Purchasing card programs have long been touted as an effective means of helping companies reduce operational costs by streamlining the expense procurement process.

A recent study by Deloitte & Touche Consulting Group confirmed this, further revealing specific corporate practices that facilitate even greater cost reductions.

Commissioned by Visa, the study captured the best practices used to save money and time at 18 major corporations in the United States and United Kingdom. Fifty-two percent of the participants-which included 3Comm, Bayer, Eli Lilly, Walt Disney Studios, Guinness, and Intel-have used Visa purchasing card programs.

The report, published in August, could help other firms accelerate the effectiveness of their purchasing card efforts by incorporating ideas that have proven successful.

Arguably, the most significant of the 37 best practices identified in the study was marketing the program concept. The survey found companies that developed a communications plan for building awareness and momentum throughout the organization had greater acceptance and use of the cards. Among the promotional tools used to build awareness were bulletin boards, key chains, mouse pads, and contests.

One firm, recognized by its card issuer as one of the most successful rollouts, created a monthly newsletter featuring program accomplishments. This was an incentive for potential users to sign up for the card.

Common to virtually all the successful programs was solid management sponsorship. Executive support is critical throughout the program, but especially at launch.

There should be an identified "program champion," and he or she should have the clout to carry support into actual use. A company that achieved a 99% target usage rate used a memorandum from the chief financial officer to urge employees to get behind the program. Successful companies got senior managers on board at the outset, and kept them informed with regular briefings about the program's achievements every six months or so.

Another of the best practices was the development of program objectives. Goals were often set in terms of reducing per-transaction cost or invoice volume, and increasing card penetration or the number of suppliers. Early in the interview process, it became clear that companies with superior card programs could be distinguished from companies with mediocre ones by their ability to quote very specific metrics against which they judged their success. Many companies even went so far as to tie these objectives to the program administrator's performance measures.

Only one company of those surveyed actually mandated card use, though most put required use among their top wish-list items. More than two-thirds of the companies in the study "strongly encouraged" use of the purchasing card. Some companies encouraged card use by charging back the cost differential to divisions still using more expensive paper-based purchase orders. By tracking purchase order usage on a per-cost-center basis, the program's administration can contact those not fully using the card to solicit their participation.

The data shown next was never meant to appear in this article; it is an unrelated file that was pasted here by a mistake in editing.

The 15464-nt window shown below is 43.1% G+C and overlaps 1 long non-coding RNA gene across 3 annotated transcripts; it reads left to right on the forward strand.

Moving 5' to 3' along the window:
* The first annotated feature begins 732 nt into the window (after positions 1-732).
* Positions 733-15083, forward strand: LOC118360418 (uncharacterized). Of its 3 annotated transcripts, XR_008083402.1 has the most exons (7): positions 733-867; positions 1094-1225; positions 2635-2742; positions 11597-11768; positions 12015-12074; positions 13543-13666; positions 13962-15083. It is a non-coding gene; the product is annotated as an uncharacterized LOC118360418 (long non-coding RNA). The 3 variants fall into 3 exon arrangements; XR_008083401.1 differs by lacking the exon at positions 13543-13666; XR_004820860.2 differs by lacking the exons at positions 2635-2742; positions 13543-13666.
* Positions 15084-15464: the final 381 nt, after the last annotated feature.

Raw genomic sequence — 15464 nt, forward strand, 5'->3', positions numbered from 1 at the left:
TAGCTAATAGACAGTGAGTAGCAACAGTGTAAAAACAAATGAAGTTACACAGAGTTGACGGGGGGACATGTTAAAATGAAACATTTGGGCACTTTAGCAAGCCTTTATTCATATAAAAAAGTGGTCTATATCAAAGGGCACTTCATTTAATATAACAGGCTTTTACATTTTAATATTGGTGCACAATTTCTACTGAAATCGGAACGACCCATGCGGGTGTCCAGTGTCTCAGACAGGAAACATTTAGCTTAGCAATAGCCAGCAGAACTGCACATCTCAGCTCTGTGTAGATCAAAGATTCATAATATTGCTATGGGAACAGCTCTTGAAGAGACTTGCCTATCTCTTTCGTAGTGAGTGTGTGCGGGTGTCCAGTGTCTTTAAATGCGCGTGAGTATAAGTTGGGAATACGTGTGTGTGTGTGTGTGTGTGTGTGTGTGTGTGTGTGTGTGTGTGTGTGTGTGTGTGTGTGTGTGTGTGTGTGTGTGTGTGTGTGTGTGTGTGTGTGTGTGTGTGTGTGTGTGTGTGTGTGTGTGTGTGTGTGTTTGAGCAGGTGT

Among best-practice participants, 77% did not limit cardholder usage by prohibiting use at certain merchants, a practice known as merchant- category-code blocking. Instead, they favored a back-end audit to identify inappropriate purchases. Typically, when companies initiate a program, they focus on controls as a safety net. However, the study showed that card- blocking measures deterred employee usage overall, thus limiting cost savings.

Switching from a paper-based to a card-based purchasing system raises issues of control. However, companies generally found they had more control with a purchasing card program. A consolidated picture of employee purchases, in lieu of individual forms, made it easy to see what purchases were being made and which cost centers were making use of the purchasing card. The systems facilitated greater communications by aggregating payments from individual vendors across the organization.

Best-practices companies reported low incidence of fraud or inappropriate use. The problems that did occur showed up as readily in a statistical sample as in a full audit. Nearly 40% of study participants routinely perform sample audits, and of these, only 1% of the statements fail (about the same fail rate as companies that audit every statement). Thus, based on 10 minutes per audit-the study average-a company that audits one in 10 statements instead of every one can reduce audit costs from $314,000 to $31,000, a savings of $283,000.

For companies that have not initiated a purchasing card program, Visa is developing diagnostic software that will help present a customized business case to senior management. With the software, companies will be able to fill in a template with specific statistics representing their company's purchasing patterns, and then determine the benefits of implementing a purchasing card program. The software will be available from issuers by the end of October.

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